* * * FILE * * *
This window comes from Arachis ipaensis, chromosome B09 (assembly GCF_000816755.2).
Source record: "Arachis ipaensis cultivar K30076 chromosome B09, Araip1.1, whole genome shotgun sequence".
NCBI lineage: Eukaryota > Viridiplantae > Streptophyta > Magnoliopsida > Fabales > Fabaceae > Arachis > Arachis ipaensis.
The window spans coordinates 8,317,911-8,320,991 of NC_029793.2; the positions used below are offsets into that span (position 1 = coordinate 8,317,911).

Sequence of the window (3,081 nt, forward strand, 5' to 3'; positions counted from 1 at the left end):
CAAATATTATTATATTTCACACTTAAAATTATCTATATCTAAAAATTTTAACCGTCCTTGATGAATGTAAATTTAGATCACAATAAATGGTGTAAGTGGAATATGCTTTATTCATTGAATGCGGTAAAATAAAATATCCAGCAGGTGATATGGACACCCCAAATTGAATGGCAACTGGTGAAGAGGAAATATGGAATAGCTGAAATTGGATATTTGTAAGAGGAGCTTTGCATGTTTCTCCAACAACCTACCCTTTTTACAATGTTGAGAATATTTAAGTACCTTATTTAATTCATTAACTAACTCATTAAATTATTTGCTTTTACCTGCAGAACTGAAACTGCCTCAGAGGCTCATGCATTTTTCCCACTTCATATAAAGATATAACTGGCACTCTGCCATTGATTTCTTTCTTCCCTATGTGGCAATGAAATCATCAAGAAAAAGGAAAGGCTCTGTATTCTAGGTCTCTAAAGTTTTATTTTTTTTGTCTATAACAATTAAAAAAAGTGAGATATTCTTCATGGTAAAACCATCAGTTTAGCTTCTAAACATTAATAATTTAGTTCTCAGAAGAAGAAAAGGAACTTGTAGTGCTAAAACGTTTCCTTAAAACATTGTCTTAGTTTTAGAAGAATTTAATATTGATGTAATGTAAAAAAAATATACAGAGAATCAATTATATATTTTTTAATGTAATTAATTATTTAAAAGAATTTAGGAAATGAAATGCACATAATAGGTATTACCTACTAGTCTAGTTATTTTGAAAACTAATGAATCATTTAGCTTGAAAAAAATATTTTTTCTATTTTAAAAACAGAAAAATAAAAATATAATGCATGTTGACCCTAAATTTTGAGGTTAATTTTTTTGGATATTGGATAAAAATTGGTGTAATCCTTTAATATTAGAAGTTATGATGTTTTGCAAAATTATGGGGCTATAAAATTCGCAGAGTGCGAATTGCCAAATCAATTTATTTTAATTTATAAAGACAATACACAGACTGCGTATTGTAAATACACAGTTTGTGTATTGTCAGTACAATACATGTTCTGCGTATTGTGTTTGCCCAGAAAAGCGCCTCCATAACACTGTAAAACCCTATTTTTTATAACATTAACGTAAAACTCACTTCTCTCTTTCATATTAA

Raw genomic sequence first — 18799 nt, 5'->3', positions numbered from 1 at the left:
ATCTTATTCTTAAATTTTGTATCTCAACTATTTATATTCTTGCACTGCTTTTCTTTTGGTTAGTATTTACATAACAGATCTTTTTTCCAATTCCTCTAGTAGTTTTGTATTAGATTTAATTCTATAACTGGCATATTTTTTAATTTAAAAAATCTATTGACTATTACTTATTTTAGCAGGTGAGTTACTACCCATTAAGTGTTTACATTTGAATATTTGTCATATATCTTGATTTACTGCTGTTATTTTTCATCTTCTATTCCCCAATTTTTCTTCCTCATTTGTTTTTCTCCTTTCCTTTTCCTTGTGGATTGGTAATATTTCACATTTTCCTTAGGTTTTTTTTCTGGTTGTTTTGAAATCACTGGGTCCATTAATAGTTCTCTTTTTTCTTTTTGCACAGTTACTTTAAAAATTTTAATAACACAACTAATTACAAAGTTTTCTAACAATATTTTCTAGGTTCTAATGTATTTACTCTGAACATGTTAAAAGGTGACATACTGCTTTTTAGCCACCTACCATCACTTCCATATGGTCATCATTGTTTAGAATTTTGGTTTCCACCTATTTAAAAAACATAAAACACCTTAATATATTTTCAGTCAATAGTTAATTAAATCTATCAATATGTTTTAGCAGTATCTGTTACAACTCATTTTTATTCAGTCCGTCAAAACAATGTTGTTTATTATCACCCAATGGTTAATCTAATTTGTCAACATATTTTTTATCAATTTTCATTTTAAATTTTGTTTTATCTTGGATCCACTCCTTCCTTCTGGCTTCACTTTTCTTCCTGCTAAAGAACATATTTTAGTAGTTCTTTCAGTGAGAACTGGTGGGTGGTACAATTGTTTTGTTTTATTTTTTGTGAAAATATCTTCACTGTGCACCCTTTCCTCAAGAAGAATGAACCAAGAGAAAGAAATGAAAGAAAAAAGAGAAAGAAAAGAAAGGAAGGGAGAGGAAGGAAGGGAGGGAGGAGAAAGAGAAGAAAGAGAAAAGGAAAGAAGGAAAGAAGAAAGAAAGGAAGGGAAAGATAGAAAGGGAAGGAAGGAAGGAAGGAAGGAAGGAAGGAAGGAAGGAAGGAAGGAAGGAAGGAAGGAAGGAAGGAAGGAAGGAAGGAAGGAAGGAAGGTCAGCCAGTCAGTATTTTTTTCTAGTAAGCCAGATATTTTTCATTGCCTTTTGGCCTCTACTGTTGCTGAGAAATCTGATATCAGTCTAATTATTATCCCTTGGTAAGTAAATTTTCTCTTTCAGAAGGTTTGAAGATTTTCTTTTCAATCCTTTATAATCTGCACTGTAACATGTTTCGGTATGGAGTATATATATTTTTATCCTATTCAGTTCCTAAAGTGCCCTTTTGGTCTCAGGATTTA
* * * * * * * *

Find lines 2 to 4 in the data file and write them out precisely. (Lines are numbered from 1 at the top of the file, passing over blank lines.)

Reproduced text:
Source record: "Arachis ipaensis cultivar K30076 chromosome B09, Araip1.1, whole genome shotgun sequence".
NCBI lineage: Eukaryota > Viridiplantae > Streptophyta > Magnoliopsida > Fabales > Fabaceae > Arachis > Arachis ipaensis.
The window spans coordinates 8,317,911-8,320,991 of NC_029793.2; the positions used below are offsets into that span (position 1 = coordinate 8,317,911).